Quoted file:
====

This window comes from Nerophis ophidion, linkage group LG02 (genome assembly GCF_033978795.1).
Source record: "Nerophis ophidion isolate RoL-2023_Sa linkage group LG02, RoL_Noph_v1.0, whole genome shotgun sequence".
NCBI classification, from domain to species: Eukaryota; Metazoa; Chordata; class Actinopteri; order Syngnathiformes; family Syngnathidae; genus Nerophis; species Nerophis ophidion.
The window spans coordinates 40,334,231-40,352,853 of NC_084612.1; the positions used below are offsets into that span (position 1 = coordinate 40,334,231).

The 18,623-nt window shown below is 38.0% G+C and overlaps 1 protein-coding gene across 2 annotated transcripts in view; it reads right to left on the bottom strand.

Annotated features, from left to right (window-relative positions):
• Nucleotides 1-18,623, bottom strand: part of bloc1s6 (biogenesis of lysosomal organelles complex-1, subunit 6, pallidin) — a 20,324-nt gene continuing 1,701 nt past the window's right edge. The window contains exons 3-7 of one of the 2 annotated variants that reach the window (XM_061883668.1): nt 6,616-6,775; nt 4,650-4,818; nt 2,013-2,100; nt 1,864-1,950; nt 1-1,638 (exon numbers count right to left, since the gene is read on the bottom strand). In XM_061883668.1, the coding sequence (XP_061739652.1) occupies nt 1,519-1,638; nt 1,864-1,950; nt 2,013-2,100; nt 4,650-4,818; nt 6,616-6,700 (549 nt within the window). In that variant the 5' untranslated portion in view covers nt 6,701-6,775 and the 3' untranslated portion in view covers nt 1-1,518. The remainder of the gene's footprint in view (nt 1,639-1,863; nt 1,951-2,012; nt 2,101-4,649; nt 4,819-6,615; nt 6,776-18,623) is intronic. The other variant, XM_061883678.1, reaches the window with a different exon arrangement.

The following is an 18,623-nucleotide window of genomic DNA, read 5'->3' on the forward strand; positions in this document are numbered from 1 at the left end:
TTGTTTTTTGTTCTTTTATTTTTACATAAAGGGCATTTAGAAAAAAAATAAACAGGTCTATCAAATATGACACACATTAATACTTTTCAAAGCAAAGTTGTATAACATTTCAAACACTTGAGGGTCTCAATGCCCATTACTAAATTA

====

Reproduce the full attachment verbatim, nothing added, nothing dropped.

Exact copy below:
This window comes from Nerophis ophidion, linkage group LG02 (genome assembly GCF_033978795.1).
Source record: "Nerophis ophidion isolate RoL-2023_Sa linkage group LG02, RoL_Noph_v1.0, whole genome shotgun sequence".
NCBI classification, from domain to species: Eukaryota; Metazoa; Chordata; class Actinopteri; order Syngnathiformes; family Syngnathidae; genus Nerophis; species Nerophis ophidion.
The window spans coordinates 40,334,231-40,352,853 of NC_084612.1; the positions used below are offsets into that span (position 1 = coordinate 40,334,231).

The 18,623-nt window shown below is 38.0% G+C and overlaps 1 protein-coding gene across 2 annotated transcripts in view; it reads right to left on the bottom strand.

Annotated features, from left to right (window-relative positions):
• Nucleotides 1-18,623, bottom strand: part of bloc1s6 (biogenesis of lysosomal organelles complex-1, subunit 6, pallidin) — a 20,324-nt gene continuing 1,701 nt past the window's right edge. The window contains exons 3-7 of one of the 2 annotated variants that reach the window (XM_061883668.1): nt 6,616-6,775; nt 4,650-4,818; nt 2,013-2,100; nt 1,864-1,950; nt 1-1,638 (exon numbers count right to left, since the gene is read on the bottom strand). In XM_061883668.1, the coding sequence (XP_061739652.1) occupies nt 1,519-1,638; nt 1,864-1,950; nt 2,013-2,100; nt 4,650-4,818; nt 6,616-6,700 (549 nt within the window). In that variant the 5' untranslated portion in view covers nt 6,701-6,775 and the 3' untranslated portion in view covers nt 1-1,518. The remainder of the gene's footprint in view (nt 1,639-1,863; nt 1,951-2,012; nt 2,101-4,649; nt 4,819-6,615; nt 6,776-18,623) is intronic. The other variant, XM_061883678.1, reaches the window with a different exon arrangement.

The following is an 18,623-nucleotide window of genomic DNA, read 5'->3' on the forward strand; positions in this document are numbered from 1 at the left end:
TTGTTTTTTGTTCTTTTATTTTTACATAAAGGGCATTTAGAAAAAAAATAAACAGGTCTATCAAATATGACACACATTAATACTTTTCAAAGCAAAGTTGTATAACATTTCAAACACTTGAGGGTCTCAATGCCCATTACTAAATTA